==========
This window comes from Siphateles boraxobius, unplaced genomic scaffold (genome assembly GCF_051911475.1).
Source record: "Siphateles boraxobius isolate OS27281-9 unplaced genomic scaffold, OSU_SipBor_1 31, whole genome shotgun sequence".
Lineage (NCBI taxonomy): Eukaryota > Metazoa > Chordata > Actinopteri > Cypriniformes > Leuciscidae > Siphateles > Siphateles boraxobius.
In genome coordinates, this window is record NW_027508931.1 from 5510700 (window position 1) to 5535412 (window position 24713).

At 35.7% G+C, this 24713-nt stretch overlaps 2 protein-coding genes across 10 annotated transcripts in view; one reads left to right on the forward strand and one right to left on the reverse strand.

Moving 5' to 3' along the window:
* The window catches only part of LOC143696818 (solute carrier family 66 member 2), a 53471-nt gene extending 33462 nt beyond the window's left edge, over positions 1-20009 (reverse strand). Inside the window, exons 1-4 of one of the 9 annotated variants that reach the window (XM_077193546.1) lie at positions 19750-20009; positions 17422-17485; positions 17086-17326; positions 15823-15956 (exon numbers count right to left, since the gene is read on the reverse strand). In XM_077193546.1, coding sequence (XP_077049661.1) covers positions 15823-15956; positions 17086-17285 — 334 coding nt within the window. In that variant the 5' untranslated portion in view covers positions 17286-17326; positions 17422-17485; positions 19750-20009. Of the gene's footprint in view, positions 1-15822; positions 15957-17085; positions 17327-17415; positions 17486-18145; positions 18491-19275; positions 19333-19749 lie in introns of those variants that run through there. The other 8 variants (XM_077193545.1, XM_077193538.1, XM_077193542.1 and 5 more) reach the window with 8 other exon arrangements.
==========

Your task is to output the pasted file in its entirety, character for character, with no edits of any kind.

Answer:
This window comes from Siphateles boraxobius, unplaced genomic scaffold (genome assembly GCF_051911475.1).
Source record: "Siphateles boraxobius isolate OS27281-9 unplaced genomic scaffold, OSU_SipBor_1 31, whole genome shotgun sequence".
Lineage (NCBI taxonomy): Eukaryota > Metazoa > Chordata > Actinopteri > Cypriniformes > Leuciscidae > Siphateles > Siphateles boraxobius.
In genome coordinates, this window is record NW_027508931.1 from 5510700 (window position 1) to 5535412 (window position 24713).

At 35.7% G+C, this 24713-nt stretch overlaps 2 protein-coding genes across 10 annotated transcripts in view; one reads left to right on the forward strand and one right to left on the reverse strand.

Moving 5' to 3' along the window:
* The window catches only part of LOC143696818 (solute carrier family 66 member 2), a 53471-nt gene extending 33462 nt beyond the window's left edge, over positions 1-20009 (reverse strand). Inside the window, exons 1-4 of one of the 9 annotated variants that reach the window (XM_077193546.1) lie at positions 19750-20009; positions 17422-17485; positions 17086-17326; positions 15823-15956 (exon numbers count right to left, since the gene is read on the reverse strand). In XM_077193546.1, coding sequence (XP_077049661.1) covers positions 15823-15956; positions 17086-17285 — 334 coding nt within the window. In that variant the 5' untranslated portion in view covers positions 17286-17326; positions 17422-17485; positions 19750-20009. Of the gene's footprint in view, positions 1-15822; positions 15957-17085; positions 17327-17415; positions 17486-18145; positions 18491-19275; positions 19333-19749 lie in introns of those variants that run through there. The other 8 variants (XM_077193545.1, XM_077193538.1, XM_077193542.1 and 5 more) reach the window with 8 other exon arrangements.